How and why Tempe and SRP are trading water, and a Valley school for kids with autism is expanding.
Valley Metro Bus Operators Strike Leaves Thousands Of Passengers Stranded
Thousands of people in the southeast valley are looking for ways to get around town Thursday as a bus strike continues. About 400 bus operators with the Valley Metro system stopped work after midnight Thursday.
A few dozen bus operators walked the picket lines outside of their headquarters in Tempe.
“Who are we?" the strikers chanted. "ATU! What do we do? Move this city!"
The bus drivers rejected a contract proposal Wednesday and went on strike. Leaders of Amalgamated Transit Union Local 14-33 said 95 percent of the drivers voted against the proposed contract Wednesday.
That will stop service on 40 routes, in Tempe, Mesa, Chandler, Gilbert and some routes in Scottsdale and Ahwatukee Foothills. It also stops express service from those areas to Phoenix and Scottsdale.
Shirley Henderson-Manley has been a bus driver in the valley for 18 years. She said the drivers have been told negotiations will continue.
“And if it's anything good then maybe we’ll be out there moving you all tomorrow. If not then we’ll be right back out here walking all night all day tomorrow until as long as it take(s," Henderson-Manley said.
Valley Metro spokeswoman Susan Tierney said while there is no bus option available for many of those riders, the agency is looking at alternative service that is viable.
"We do not want them sitting out in the heat waiting for a bus and then when a bus comes it's a full bus, and they aren't able to board and so that just adds to their frustration," Tierney said.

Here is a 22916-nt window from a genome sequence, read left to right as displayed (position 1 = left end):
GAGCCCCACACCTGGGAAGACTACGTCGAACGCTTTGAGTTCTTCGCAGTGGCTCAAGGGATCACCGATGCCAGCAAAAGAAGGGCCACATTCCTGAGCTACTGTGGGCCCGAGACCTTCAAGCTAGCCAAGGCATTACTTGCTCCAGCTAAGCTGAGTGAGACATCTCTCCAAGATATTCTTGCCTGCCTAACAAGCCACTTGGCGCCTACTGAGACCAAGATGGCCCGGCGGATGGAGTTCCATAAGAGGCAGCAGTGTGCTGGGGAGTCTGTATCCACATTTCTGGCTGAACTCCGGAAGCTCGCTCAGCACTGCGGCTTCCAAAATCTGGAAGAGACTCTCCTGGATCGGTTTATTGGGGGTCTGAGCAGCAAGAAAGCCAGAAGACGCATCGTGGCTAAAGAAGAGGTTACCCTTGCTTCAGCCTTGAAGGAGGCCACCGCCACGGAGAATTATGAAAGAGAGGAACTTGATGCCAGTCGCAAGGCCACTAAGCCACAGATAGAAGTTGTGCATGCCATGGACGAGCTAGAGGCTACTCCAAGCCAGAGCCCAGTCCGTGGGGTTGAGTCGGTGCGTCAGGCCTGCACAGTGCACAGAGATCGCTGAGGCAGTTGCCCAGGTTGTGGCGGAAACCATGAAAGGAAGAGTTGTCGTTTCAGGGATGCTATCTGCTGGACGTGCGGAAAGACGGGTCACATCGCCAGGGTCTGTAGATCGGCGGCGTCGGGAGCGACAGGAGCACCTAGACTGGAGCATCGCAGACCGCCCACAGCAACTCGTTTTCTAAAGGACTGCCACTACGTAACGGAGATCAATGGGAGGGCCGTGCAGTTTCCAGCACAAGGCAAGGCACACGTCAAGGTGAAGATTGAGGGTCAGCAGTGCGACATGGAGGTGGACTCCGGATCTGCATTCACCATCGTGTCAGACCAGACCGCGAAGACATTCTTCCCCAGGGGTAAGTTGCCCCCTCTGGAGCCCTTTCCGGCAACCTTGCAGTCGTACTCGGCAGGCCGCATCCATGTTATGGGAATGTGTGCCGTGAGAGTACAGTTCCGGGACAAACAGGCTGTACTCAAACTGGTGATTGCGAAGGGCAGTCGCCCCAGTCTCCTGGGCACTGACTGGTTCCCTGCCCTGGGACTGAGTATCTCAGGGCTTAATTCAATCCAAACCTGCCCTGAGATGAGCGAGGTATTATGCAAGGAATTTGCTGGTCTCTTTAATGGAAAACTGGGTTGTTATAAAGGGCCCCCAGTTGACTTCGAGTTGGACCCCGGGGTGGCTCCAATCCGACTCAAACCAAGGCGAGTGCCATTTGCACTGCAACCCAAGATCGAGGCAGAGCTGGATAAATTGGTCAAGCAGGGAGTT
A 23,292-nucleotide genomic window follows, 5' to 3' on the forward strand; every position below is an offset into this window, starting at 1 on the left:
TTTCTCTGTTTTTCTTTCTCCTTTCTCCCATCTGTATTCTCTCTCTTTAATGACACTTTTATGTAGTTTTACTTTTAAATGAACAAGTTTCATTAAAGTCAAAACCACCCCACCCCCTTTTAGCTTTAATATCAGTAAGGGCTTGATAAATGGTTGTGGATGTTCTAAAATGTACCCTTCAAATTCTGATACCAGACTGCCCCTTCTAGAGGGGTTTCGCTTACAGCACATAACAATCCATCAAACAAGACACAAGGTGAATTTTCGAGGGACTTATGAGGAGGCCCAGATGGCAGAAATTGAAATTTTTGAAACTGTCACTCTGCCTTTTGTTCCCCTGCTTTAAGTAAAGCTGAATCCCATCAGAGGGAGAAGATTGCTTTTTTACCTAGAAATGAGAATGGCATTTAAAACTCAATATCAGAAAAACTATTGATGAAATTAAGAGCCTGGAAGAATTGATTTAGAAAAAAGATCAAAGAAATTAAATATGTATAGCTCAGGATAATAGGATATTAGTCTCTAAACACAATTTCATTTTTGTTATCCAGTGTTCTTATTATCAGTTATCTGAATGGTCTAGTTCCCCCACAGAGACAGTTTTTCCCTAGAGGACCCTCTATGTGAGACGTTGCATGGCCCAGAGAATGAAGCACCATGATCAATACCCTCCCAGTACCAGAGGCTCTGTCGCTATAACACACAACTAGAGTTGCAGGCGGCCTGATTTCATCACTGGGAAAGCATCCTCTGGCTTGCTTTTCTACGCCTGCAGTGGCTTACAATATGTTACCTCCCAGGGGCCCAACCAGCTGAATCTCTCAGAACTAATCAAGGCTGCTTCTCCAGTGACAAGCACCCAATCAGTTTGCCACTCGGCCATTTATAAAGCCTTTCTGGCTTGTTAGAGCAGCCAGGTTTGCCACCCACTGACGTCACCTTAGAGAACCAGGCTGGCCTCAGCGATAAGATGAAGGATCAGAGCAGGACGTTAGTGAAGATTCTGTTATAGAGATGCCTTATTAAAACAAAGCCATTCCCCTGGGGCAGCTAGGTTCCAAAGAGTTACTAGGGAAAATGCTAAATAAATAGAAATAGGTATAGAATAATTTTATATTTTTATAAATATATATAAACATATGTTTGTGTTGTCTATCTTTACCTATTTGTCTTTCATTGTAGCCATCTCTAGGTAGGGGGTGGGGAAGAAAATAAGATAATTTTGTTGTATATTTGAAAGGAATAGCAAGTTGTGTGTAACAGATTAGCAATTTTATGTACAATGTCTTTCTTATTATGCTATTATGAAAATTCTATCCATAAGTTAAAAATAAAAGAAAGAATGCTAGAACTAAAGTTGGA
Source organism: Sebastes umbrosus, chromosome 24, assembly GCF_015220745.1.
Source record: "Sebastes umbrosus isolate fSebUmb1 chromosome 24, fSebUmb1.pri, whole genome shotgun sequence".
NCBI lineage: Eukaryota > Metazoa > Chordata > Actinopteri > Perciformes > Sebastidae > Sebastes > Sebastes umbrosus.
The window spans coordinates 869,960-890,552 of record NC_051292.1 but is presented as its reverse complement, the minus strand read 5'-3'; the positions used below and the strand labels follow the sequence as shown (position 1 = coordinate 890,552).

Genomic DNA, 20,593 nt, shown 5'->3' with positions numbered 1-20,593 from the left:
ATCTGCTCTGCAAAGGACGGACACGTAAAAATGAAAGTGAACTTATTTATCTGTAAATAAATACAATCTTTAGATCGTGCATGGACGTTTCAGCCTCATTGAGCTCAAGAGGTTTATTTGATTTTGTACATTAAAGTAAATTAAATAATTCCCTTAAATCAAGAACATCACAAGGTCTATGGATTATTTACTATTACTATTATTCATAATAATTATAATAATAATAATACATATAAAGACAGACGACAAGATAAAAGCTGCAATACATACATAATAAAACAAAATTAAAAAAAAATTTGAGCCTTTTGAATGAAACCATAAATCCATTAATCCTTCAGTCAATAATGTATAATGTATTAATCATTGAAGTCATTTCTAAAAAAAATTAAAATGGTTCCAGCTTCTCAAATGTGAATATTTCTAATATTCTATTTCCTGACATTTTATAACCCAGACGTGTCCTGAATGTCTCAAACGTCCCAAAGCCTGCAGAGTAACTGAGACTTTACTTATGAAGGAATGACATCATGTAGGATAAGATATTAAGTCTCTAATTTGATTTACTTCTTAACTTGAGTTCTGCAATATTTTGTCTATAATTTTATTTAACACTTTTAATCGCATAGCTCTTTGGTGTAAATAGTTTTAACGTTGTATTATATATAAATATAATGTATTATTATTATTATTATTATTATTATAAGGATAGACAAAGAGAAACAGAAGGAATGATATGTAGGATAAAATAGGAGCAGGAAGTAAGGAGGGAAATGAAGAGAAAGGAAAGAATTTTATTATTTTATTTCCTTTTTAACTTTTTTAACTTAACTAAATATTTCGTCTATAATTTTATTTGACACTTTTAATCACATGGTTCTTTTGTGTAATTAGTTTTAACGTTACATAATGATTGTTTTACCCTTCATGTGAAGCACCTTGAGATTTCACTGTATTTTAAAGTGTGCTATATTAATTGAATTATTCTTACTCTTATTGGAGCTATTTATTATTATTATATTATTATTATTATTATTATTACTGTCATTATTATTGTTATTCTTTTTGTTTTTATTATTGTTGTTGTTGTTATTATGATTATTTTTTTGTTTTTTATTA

Kirsten Richardson is a passenger who uses the bus to get to school and work in Tempe. She said she is frustrated about having to find an alternate way to travel around the city.
“I feel like that is an inconvenience and it is probably for a lot of students and people who live in the local area just because of the parking situation in Tempe. To get anywhere it's really difficult and expensive, and having a cheap form of transportation is really convenient,” said Richardson.
Richardson is looking for a new way to get to school and work during the strike.
“I’ll either have to walk or probably take the light rail and use park and ride," Richardson said.
Union Representatives said they are ready to go back to the negotiations table this Thursday afternoon with First Transit, the company that operates the bus system in the southeast valley. The two sides are divided over health care costs and job security measures for bus operators.
The union said drivers were asked to work for the same pay but accept increases in their health care contributions and give management increased firing rights.
Light rail service is not affected by the walkout.
Dennis Lambert and Steve Shadley contributed to this report.
Updated 8/1/13 at 2:11 p.m.